The Appeals Court ruled in Commonwealth v. Sudler that the evidence was insufficient to support the defendant’s conviction of battery with intent to intimidate causing bodily injury, pursuant to G.L. c.265, §39(b) on the ground that the victim’s injury, “two cut fingers,” did not constitute “‘substantial impairment of the [victim’s] physical condition’ as required by the statute.”
The background was as follows. As the victim was walking toward a subway station in South Boston, “he heard a vehicle door slam, heard someone call him ‘faggot,’ and turned to see the defendant and the codefendant talking to him. The defendant continued to taunt the victim by calling him ‘faggot’…. As the defendant and the codefendant walked toward him, the victim noticed that the defendant held a knife in his hand…. The victim pulled out his own knife, an argument ensued, and the defendant ‘took a swing’ at the victim. The victim ‘jumped back’ and ‘took a swing back at [the defendant].’ The parties exchanged words” before separating. “[A]s the victim walked to the station he noticed” that blood was dripping from his hand and that he “‘was just losing a lot of blood.’ [He] … saw that two fingers of his hand had been cut. One cut was located on the victim’s left ring finger, which, according to his testimony, was ‘sliced … [f]rom nearly the top to the joint.’ The other cut was to the middle finger and went ‘from [the] side near the joint from the middle to the end, the corner.’” “Emergency medical services (EMS) … tended to the victim[,]” who “was upset because EMS did not offer him antibiotics or any other services. ‘All they did was basically [give him] a Band Aid.’” On appeal, “[t]he defendant contend[ed] that the evidence was insufficient to prove ‘bodily injury’ as defined under G.L. c.265, §39(b).”
In its decision, the Appeals Court noted that “the victim did not suffer any of the nonexclusive, enumerated forms of bodily injury contained in [§39(b)]…. Accordingly, [the Court’s] analysis center[ed] on [the alternative theory supportive of a conviction,] whether the injury to the victim’s fingers constituted ‘substantial impairment of [his] physical condition.’ Id.” The Court construed that phrase to mean that “the Commonwealth must prove that the victim suffered an injury that ‘considerably or significantly compromise[d] the usual functioning of any part of the victim’s body.’ [Commonwealthv.] Ryan, [93 Mass. App. Ct. 486,] 490 .” Applying this standard, the Court stated, “The … evidence of the victim’s injury was …: (1) [his] description of the cuts; (2) his testimony that he ‘was just losing a lot of blood’; [and] (3) his testimony that he received ‘basically’ a band-aid from EMS.” The Court concluded that this “evidence did not demonstrate that the victim suffered an injury that ‘considerably or significantly compromise[d] the usual functioning of any part of [his] body.’ Id.… There was no testimony from … any … witness that use of the victim’s fingers was hampered for any period of time. The Commonwealth did not introduce medical records indicating that the victim … suffered an injury that compromised the usual function of a body part. There was no evidence of treatment, continued medical care, or any recovery period from which it could reasonably be inferred that use of the fingers was limited in some way. Nor was there evidence that the victim experienced [debilitating] pain.”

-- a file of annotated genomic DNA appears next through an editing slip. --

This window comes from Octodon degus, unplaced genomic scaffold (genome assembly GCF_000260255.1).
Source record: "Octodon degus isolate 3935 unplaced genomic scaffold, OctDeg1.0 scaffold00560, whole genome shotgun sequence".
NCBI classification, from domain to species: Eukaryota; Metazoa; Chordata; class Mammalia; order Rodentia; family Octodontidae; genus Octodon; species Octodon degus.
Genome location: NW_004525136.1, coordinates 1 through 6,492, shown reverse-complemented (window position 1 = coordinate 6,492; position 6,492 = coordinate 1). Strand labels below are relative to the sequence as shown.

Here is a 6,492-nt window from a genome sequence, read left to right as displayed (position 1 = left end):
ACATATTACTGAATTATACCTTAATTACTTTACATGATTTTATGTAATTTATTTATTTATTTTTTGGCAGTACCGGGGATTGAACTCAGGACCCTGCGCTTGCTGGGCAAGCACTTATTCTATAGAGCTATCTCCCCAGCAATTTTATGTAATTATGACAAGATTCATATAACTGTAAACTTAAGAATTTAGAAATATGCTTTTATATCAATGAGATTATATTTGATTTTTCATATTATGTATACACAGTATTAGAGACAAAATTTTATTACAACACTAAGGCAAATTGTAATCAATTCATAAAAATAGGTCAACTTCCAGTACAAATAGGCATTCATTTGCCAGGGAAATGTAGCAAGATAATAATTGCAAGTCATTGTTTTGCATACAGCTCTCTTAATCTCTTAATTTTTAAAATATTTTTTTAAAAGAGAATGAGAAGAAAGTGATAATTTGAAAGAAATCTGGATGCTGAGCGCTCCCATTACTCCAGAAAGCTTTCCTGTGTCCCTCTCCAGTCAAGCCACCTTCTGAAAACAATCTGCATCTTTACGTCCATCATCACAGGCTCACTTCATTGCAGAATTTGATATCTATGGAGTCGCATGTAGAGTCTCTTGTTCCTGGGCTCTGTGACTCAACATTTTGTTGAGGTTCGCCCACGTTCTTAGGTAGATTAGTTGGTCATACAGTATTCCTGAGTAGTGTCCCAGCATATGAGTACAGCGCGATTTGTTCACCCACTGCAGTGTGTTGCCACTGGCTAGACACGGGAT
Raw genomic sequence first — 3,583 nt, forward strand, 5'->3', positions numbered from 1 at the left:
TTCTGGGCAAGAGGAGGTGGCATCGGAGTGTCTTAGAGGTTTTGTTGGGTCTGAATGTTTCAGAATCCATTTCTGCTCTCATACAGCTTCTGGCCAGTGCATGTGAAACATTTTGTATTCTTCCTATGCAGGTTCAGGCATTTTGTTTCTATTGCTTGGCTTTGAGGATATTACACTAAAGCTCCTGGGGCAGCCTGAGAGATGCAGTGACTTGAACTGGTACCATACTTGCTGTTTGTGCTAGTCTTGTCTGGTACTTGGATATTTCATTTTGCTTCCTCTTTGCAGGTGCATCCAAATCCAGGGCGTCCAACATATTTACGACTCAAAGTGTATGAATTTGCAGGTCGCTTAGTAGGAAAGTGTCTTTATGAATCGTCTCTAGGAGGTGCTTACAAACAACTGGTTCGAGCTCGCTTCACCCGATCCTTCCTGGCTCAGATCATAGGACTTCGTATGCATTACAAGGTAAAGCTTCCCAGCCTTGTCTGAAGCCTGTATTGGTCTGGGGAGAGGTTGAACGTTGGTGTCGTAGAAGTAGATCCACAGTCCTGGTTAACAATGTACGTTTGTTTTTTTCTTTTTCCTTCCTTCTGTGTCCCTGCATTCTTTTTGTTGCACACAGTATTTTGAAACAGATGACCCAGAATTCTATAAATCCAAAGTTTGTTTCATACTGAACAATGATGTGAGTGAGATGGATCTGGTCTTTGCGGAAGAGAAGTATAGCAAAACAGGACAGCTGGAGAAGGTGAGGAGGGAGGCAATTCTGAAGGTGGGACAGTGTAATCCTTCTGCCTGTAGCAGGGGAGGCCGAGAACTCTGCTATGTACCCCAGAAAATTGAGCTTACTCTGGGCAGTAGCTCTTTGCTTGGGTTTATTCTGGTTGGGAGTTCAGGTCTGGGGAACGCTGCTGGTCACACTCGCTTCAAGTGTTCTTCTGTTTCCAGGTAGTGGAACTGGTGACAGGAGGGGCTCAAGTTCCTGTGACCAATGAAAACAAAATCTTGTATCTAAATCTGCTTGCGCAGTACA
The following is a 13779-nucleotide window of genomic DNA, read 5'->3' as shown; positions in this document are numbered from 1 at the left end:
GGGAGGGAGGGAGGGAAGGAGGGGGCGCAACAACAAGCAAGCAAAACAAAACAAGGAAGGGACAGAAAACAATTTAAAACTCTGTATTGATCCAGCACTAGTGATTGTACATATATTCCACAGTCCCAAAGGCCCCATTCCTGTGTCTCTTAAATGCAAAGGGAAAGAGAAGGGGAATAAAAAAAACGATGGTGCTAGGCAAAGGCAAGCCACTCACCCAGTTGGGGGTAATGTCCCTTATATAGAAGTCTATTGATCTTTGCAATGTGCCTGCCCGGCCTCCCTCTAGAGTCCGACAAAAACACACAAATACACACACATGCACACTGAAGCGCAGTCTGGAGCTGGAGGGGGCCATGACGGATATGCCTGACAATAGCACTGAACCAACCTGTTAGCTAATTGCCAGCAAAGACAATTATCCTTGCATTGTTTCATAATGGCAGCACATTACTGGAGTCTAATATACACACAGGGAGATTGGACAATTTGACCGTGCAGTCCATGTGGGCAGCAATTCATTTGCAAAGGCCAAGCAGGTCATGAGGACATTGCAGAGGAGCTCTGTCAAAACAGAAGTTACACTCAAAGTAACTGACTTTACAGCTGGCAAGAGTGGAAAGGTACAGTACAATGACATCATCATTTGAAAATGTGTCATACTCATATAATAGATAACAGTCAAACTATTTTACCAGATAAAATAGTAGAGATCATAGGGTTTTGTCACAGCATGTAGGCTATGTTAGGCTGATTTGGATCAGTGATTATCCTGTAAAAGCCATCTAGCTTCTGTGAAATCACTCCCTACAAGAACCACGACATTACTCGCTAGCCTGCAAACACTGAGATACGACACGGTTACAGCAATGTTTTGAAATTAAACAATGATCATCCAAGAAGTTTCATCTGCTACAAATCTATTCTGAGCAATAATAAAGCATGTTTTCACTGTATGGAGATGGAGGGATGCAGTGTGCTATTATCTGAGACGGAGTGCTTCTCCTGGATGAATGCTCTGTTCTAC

Holding the Commonwealth to its burden of proof and making sure that it can and does prove each and every element of the offense charged is one of the most important functions that a defense attorney serves. If you or a loved one is charged in a case where there are potential weaknesses in the Commonwealth’s evidence, you will need a skilled and experienced defense attorney to hold the Commonwealth to its burden and exploit any and all issues with its ability to prove the case. Attorney Daniel Cappetta is a skilled and experienced trial attorney who does not shy away from a fight. He zealously represents each and every one of his clients and obtains the best resolution possible. Put his many years of experience to use and call him for a free consultation today.